Could this change how software is licensed?
Justice Department Wants Court To Force Apple To Decrypt iPhones Because Apple Licenses, Not Sells, iOS
… The feds want access to an iPhone 5s owned by a man who's now a defendant in a drug case and currently facing accusations of possessing and distributing meth. Apple has declined to hand over the keys to iOS, stating that, among several reasons, any backdoor access creates new vulnerabilities.
… Apple argued that giving the government special access into iOS, which it touts as being out of reach of federal snoops, would "tarnish the Apple brand."
"Absent Apple's assistance, the government cannot access that evidence without risking its destruction. But Apple can," states the court brief (PDF).
Apple has assisted in federal cases before by extracting the requested data and passing it along to law enforcement agencies, the DOJ reasoned in the brief.
So with Apple unwilling to budge and court orders falling flat, thus far, the department changed its tactics and is now arguing that the company "is not far removed from this matter."
Apple designed, built and sold the iPhone 5s in question. But that's just the beginning, the government stated.
"Apple wrote and owns the software that runs the phone, and this software is thwarting the execution of the warrant," the justice department added. "Apple's software licensing agreement specifies that iOS 7 software is 'licensed, not sold' and that users are merely granted 'a limited non-exclusive license to use the iOS Software.'"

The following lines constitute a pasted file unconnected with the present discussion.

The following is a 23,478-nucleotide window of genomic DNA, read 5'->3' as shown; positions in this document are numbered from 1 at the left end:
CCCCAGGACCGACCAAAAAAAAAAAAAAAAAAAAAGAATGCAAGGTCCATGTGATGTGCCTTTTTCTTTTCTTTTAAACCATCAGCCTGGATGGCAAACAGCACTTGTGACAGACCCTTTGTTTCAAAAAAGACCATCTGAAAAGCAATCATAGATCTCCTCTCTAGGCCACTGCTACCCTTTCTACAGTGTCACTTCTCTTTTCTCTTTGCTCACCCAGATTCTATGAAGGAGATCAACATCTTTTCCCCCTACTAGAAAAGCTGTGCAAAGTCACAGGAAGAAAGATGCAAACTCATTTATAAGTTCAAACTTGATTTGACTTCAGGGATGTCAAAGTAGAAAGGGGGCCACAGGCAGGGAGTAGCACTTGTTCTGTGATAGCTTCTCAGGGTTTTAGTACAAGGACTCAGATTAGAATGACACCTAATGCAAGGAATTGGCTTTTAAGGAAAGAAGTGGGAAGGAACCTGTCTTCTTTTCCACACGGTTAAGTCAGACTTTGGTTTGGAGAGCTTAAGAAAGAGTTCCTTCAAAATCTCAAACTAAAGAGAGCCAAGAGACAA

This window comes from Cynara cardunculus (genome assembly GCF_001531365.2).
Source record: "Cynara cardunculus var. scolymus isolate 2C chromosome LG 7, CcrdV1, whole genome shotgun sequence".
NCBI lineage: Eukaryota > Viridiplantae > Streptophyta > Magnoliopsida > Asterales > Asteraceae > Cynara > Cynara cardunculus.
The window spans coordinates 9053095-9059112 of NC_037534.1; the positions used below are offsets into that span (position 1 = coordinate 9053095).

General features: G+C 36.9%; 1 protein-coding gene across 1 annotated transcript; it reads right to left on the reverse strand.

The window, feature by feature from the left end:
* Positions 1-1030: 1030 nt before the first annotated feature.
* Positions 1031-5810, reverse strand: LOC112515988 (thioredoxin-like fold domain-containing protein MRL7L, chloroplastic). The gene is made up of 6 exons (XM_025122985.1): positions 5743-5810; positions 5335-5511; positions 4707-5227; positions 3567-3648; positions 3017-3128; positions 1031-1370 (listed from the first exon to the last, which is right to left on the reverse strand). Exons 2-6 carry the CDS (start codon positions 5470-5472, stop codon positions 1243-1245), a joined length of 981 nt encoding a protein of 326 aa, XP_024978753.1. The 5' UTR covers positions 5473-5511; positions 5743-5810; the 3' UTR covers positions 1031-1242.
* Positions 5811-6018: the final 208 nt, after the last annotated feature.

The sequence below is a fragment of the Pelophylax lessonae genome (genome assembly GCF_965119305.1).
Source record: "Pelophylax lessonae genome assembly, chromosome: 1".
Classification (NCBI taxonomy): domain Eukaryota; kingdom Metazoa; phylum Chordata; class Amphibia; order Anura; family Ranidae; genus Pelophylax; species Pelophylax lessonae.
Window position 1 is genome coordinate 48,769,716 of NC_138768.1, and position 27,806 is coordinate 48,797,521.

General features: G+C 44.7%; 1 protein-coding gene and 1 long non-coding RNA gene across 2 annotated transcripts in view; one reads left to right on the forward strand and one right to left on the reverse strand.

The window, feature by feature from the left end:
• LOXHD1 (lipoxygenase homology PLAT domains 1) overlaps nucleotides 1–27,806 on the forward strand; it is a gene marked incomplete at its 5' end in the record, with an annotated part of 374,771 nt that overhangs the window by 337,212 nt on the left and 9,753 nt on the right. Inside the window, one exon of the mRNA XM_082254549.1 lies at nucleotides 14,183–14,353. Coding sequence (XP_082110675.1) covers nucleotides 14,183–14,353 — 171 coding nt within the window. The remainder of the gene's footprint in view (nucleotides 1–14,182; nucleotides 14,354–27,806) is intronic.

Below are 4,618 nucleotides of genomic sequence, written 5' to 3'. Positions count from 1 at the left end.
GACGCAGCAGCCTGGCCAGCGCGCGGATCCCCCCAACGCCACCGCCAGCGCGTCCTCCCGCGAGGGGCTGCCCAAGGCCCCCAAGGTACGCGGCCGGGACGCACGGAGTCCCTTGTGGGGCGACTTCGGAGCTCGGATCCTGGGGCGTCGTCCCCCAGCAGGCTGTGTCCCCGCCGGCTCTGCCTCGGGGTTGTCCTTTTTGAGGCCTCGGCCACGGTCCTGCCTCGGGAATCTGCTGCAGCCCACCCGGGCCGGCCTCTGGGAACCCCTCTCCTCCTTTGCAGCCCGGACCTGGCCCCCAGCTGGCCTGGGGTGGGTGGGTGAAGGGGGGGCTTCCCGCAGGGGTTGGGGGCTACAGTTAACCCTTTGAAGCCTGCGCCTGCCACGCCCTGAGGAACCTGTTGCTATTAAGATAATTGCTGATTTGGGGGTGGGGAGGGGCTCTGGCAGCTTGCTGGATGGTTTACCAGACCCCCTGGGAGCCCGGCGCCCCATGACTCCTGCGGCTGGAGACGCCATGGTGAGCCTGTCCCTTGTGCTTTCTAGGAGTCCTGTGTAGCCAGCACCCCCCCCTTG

From there, the DOJ calls into question the legal protection of Apple as a licensor of software.
… For privacy watchdogs, the above argument might invoke goosebumps. If the DOJ's reasoning stands, it could take up that strategy with other companies giving out licenses to software.
Perspective. My students will go where the money is.
The Cloud Is Raining Cash on Amazon, Google, and Microsoft
Amazon.com, Google, and Microsoft all topped profit estimates last quarter, highlighting the widening gulf between companies that deliver computing via server-laden warehouses and a generation of latecomers to the cloud boom. Together, the three companies added $86 billion in market cap following their earnings reports on Thursday.
The trio shares a reliance on technology that comes from powerful machines lashed together in bunkers the size of football fields. These data centers are capable of providing a broad range of services at a low cost—be it Microsoft's personal and business software, Amazon's e-commerce and computing power, or Google's Web search and advertising algorithms. Contrast that with technology firms, such as IBM, Hewlett-Packard, EMC, and Oracle, which are suffering from slowing growth or declines as cloud operators shun traditional hardware, software, and services.
Perspective. One site to rule them all? (Sorry J.R.R.)
72 Hours With Facebook Instant Articles
On Tuesday, Facebook debuted its long-awaited Instant Articles feature to all users of its iPhone app. Now, when someone taps a story in their News Feed from a select group of publications—including The New York Times, The Washington Post, Buzzfeed, and The Atlantic—they access a version stored directly on Facebook’s servers, not on the publication’s own. The company has started to test the feature on Android phones as well.